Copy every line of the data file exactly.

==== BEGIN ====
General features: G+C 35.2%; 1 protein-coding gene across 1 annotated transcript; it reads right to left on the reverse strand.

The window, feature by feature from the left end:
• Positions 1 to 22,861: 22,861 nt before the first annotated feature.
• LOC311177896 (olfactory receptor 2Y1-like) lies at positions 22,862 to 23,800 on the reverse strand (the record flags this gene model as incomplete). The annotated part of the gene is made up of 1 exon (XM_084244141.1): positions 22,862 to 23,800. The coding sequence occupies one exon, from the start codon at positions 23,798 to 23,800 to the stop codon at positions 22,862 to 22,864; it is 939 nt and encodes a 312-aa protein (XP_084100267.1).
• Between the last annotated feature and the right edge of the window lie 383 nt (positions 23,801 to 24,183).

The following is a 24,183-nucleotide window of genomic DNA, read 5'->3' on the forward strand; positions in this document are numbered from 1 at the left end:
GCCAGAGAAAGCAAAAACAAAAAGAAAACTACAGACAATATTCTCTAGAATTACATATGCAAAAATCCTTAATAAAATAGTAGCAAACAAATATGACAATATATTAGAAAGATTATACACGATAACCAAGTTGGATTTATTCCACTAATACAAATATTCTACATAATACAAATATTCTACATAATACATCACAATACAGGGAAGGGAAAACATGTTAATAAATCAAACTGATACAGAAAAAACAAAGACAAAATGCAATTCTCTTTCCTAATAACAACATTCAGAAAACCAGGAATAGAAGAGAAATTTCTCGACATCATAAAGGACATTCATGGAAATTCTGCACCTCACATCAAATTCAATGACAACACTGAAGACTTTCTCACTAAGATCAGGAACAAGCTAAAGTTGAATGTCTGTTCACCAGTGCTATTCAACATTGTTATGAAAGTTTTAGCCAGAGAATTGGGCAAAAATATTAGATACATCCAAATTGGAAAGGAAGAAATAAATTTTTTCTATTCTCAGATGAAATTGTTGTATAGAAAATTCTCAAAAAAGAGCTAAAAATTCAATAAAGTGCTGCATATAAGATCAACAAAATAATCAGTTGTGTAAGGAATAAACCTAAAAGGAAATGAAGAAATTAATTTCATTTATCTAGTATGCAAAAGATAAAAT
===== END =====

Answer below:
General features: G+C 35.2%; 1 protein-coding gene across 1 annotated transcript; it reads right to left on the reverse strand.

The window, feature by feature from the left end:
• Positions 1 to 22,861: 22,861 nt before the first annotated feature.
• LOC311177896 (olfactory receptor 2Y1-like) lies at positions 22,862 to 23,800 on the reverse strand (the record flags this gene model as incomplete). The annotated part of the gene is made up of 1 exon (XM_084244141.1): positions 22,862 to 23,800. The coding sequence occupies one exon, from the start codon at positions 23,798 to 23,800 to the stop codon at positions 22,862 to 22,864; it is 939 nt and encodes a 312-aa protein (XP_084100267.1).
• Between the last annotated feature and the right edge of the window lie 383 nt (positions 23,801 to 24,183).

The following is a 24,183-nucleotide window of genomic DNA, read 5'->3' on the forward strand; positions in this document are numbered from 1 at the left end:
GCCAGAGAAAGCAAAAACAAAAAGAAAACTACAGACAATATTCTCTAGAATTACATATGCAAAAATCCTTAATAAAATAGTAGCAAACAAATATGACAATATATTAGAAAGATTATACACGATAACCAAGTTGGATTTATTCCACTAATACAAATATTCTACATAATACAAATATTCTACATAATACATCACAATACAGGGAAGGGAAAACATGTTAATAAATCAAACTGATACAGAAAAAACAAAGACAAAATGCAATTCTCTTTCCTAATAACAACATTCAGAAAACCAGGAATAGAAGAGAAATTTCTCGACATCATAAAGGACATTCATGGAAATTCTGCACCTCACATCAAATTCAATGACAACACTGAAGACTTTCTCACTAAGATCAGGAACAAGCTAAAGTTGAATGTCTGTTCACCAGTGCTATTCAACATTGTTATGAAAGTTTTAGCCAGAGAATTGGGCAAAAATATTAGATACATCCAAATTGGAAAGGAAGAAATAAATTTTTTCTATTCTCAGATGAAATTGTTGTATAGAAAATTCTCAAAAAAGAGCTAAAAATTCAATAAAGTGCTGCATATAAGATCAACAAAATAATCAGTTGTGTAAGGAATAAACCTAAAAGGAAATGAAGAAATTAATTTCATTTATCTAGTATGCAAAAGATAAAAT